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Saturday, December 31, 2011

Riding on the shoulder: The marginalized cyclists of the Twin Cities [via Daily Planet]



November 08, 2011
Mike “Gizmo” Johnson and his partner, Christina, were riding their bikes along the Mississippi River in St. Paul last spring after heavy rains caused the river to flood its banks. On Harriet Island they came upon the dilapidated frame of a blue 10-speed Motobecane road bike, seemingly plucked from the river by the rising waters.“It was wedged between two thick tree logs,” Johnson says. “I took some parts that my friend gave me and put them on there.” He restored the bike back to working condition and added it to his fleet, which also includes a Peugeot and a Schwinn that he is steadily improving through DIY repair and restoration. He and Christina have gone on bike trips all over the Twin Cities, including one ride all the way from downtown St. Paul to the Mall of America.
Johnson’s bikes are not new. He doesn’t buy high-end parts for them or compete in road races. Thin and wiry, he prefers jeans and a tank-top over the stereotypical spandex racing gear that “serious” cyclists don. In 2008, he was living in the Dorothy Day homeless shelter in downtown St. Paul when he needed the wheels realigned on his 20-inch Gitane. A friend at the center pointed him to the Sibley Bike Depot, a shop on University Avenue that caters to low-income individuals who can rent bikes, learn bike maintenance, and earn points toward bike ownership by volunteering their services as bike mechanics.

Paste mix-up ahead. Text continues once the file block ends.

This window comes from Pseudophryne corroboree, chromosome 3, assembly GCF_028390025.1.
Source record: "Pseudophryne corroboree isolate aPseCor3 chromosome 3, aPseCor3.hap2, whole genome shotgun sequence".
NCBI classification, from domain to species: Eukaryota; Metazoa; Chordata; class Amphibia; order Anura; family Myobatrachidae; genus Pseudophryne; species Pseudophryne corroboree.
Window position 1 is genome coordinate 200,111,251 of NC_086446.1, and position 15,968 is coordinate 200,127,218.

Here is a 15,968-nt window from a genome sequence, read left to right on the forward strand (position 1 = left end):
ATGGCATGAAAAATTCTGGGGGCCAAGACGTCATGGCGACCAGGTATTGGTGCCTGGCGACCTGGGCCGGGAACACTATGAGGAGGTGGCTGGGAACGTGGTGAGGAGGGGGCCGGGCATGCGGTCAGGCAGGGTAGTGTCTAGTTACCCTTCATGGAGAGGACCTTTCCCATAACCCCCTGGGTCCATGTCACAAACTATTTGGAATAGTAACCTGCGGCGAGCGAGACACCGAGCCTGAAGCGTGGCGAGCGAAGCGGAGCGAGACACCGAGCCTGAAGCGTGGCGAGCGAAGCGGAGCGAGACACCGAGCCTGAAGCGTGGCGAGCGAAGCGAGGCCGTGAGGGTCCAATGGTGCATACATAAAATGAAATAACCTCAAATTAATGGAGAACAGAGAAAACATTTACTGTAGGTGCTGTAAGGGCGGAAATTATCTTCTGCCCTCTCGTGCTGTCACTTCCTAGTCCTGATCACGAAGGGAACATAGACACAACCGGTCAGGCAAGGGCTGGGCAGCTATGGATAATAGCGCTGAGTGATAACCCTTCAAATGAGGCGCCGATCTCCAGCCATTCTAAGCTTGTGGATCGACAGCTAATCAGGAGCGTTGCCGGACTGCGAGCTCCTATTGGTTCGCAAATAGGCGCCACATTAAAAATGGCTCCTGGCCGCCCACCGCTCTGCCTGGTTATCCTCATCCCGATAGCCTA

Aside from his athletic physique, Johnson doesn’t fit into any of the stereotypes that contemporary culture—with generous assistance from national and local media—has perpetuated about urban bicyclists. He doesn’t dress or act like a hipster (whatever that is); he carries no messenger bag; he’s never bought a brand-new fixed-gear from a high-end bike retailer. He and Christina have a 3-month-old son, Michael, and a bike trailer for him. They are on the lower rungs of the socioeconomic ladder, and ride bikes not because it’s cool or healthy, but because it’s the most efficient, cost-effective option when cars and public transit are off the table.

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